The Seahawks are in the very unenviable position of having both of their starting tackles from the 2021 enter free agency this offseason. No team wants to see its top pass protectors hit the open market especially when there is a superstar quarterback to protect. The Seahawks certainly have that quarterback in Russell Wilson but have struggled at times to keep him free of pressure. Both Duane Brown and Brandon Shell have done an admirable job of protecting Wilson over the course of their stints in Seattle, Brown has definitively been better, but it is possible that neither one of them is in a Seahawks uniform in 2022. It is also possible that one or both of them return, especially Brown who made two Pro-Bowls during his five seasons in Seattle. But the likely case is that the Seahawks will be in the market for some starting tackles and they will have plenty of options to fill those openings. There are 37 tackles set to enter unrestricted free agency plus even more available in the draft. Of all those options, and more, here are the players I have identified as the top ten potential tackles for the Seahawks in the 2022 season.
1. Trent Brown
I have always talked about how hard it is to fill holes on the offensive line through free agency. Most of the really good linemen don’t hit the open market but if they do, they get wildly overpaid. Seattle will have a bit over $35 million in cap space before any resignings, meaning they will probably not be in the market for the top free agent tackles like Orlando Brown and Terron Armstead. Trent Brown has settled nicely into the second tier of tackles in the open market, ranked number 38 overall on The Athletic’s free agency ranks, and that is probably the highest the Seahawks can aim for. Brown can play both tackle spots, which is definitely a plus and has done so pretty well over his career. He has had issues staying healthy over the past few years so that will likely lead to lower offers than the $16.5 million he was making per year on his previous deal. If the Seahawks can negotiate Brown down to below $15 million then he could be a perfect fit on either side of the offensive line.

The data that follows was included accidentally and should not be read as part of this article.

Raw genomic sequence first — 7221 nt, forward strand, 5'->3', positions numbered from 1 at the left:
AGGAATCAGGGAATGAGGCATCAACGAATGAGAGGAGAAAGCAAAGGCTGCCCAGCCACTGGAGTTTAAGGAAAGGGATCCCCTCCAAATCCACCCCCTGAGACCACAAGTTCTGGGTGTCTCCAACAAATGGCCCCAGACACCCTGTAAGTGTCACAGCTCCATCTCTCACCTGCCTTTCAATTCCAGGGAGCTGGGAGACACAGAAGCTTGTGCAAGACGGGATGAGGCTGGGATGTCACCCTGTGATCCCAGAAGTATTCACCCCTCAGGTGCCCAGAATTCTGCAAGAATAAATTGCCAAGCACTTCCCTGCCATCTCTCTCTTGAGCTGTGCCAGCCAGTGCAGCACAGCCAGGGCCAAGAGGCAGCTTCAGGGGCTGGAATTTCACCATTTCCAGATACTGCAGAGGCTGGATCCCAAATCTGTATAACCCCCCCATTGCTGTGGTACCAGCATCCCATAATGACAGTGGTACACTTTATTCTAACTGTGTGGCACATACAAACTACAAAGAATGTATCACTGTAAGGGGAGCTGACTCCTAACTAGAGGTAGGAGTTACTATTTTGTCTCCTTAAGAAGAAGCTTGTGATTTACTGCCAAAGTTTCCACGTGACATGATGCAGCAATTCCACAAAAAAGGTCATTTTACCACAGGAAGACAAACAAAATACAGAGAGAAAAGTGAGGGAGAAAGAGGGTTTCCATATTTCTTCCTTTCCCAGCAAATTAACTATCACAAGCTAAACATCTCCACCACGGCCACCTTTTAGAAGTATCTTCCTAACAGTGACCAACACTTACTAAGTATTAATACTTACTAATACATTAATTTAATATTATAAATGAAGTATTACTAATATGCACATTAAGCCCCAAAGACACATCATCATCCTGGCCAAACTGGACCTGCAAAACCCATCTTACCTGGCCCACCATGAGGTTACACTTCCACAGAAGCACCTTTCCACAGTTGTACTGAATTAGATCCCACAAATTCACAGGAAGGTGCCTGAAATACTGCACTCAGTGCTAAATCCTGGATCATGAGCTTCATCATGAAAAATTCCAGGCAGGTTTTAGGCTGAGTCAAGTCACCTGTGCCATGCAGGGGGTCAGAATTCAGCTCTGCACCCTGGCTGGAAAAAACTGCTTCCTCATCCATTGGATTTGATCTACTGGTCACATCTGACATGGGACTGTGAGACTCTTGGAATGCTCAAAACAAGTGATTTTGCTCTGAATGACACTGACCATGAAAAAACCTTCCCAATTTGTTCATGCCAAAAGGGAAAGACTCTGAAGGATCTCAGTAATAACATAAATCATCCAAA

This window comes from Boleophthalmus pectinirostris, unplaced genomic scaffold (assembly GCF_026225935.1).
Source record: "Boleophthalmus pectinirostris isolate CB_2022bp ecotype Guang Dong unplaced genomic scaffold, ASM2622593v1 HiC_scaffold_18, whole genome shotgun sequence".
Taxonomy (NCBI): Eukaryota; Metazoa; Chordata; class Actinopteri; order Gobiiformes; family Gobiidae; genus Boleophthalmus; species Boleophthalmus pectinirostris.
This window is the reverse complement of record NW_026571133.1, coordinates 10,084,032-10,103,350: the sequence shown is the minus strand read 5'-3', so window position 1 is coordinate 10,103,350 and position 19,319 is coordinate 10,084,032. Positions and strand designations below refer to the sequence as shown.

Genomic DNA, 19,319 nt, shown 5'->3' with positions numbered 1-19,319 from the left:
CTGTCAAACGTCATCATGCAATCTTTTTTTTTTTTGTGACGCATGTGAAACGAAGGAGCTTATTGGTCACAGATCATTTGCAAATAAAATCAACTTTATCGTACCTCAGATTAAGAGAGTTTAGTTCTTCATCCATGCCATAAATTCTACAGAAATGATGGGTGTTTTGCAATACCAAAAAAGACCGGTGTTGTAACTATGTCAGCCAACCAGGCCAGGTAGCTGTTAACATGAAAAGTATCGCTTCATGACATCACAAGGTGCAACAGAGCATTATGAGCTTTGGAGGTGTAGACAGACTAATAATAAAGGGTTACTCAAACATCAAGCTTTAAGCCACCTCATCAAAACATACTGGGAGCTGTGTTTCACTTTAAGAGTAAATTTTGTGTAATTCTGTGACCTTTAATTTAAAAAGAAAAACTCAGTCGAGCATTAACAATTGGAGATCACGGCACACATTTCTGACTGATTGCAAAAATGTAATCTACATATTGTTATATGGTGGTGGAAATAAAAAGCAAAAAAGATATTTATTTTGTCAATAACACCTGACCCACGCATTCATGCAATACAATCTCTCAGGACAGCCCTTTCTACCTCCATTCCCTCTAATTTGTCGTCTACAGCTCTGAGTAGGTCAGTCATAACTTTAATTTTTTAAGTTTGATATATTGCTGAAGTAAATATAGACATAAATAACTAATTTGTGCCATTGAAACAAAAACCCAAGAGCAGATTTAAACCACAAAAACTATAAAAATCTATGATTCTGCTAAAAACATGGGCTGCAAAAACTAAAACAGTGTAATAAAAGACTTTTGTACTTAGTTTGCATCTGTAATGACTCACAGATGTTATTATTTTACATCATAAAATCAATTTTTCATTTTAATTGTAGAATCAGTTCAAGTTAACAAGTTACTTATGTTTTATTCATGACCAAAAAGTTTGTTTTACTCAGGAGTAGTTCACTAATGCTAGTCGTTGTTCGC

2. Eric Fisher
Fisher is ranked higher on The Athletic’s free agency rankings than Brown, number 30, but he is my second favorite option for Seattle. His one year in Indianapolis was not as good as his tenure in Kansas City, where he made the Pro Bowl twice, but he is still a very capable tackle. He has been solely a left tackle since his second year in the league in 2014 so that lack of versatility is what puts him behind Brown for me. Fisher does have the potential to be a huge steal for Seattle if they pull the trigger on him. He has played like a top tackle in the game before, so the possibility is there. Sheil Kapadia of The Athletic projected a deal around three years for $37 million for Fisher, which could fit within the Seahawks’ financials for the 2022 season.
3. Max Mitchell